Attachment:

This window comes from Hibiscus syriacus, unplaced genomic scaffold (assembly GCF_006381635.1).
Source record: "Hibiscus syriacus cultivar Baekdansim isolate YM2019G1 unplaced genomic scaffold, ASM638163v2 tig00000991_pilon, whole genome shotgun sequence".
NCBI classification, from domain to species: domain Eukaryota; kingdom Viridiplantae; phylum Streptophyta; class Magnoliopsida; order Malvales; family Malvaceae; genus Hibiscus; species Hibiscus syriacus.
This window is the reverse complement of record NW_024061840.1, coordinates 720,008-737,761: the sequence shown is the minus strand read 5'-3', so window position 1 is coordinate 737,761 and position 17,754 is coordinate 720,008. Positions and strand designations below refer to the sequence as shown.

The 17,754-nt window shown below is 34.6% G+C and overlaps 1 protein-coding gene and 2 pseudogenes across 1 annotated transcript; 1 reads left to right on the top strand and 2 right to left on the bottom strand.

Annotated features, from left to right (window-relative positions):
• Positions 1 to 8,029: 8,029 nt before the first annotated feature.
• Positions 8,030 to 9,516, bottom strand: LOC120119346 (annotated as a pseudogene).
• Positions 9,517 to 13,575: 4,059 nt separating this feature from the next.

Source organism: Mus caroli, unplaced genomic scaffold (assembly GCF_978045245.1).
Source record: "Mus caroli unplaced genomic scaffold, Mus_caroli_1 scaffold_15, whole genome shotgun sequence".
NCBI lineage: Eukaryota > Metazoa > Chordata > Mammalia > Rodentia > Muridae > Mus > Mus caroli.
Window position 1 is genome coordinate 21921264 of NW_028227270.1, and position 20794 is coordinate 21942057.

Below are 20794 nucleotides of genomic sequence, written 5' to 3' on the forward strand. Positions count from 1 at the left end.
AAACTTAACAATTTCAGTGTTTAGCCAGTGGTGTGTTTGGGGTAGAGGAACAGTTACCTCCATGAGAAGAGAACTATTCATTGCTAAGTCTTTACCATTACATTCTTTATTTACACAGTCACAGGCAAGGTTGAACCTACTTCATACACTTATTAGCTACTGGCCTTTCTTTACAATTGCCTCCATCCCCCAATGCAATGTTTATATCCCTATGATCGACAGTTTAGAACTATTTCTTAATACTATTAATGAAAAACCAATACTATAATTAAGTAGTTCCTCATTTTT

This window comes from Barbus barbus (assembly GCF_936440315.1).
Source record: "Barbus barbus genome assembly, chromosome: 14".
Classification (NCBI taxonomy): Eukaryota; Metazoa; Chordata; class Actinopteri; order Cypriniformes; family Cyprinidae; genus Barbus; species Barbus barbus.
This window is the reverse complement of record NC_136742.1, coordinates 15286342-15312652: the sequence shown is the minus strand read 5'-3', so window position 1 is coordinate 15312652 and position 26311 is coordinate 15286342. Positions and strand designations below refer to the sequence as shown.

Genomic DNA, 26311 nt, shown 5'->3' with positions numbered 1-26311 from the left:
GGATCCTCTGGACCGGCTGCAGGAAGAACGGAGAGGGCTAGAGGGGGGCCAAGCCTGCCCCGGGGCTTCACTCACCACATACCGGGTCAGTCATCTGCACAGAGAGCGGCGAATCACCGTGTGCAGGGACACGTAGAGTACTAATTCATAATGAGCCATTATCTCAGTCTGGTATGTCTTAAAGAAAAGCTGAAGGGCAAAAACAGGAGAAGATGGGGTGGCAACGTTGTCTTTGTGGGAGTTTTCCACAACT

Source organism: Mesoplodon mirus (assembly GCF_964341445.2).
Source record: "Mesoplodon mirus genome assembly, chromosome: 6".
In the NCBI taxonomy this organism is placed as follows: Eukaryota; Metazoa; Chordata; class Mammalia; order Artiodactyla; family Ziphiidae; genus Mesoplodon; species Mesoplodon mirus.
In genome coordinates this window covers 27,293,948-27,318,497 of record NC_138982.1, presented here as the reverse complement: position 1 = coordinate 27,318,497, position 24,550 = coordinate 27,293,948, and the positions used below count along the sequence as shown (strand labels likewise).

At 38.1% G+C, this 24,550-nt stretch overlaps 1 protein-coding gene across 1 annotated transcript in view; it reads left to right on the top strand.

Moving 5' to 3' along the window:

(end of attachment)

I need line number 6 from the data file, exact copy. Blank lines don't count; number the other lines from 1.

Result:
Annotated features, from left to right (window-relative positions):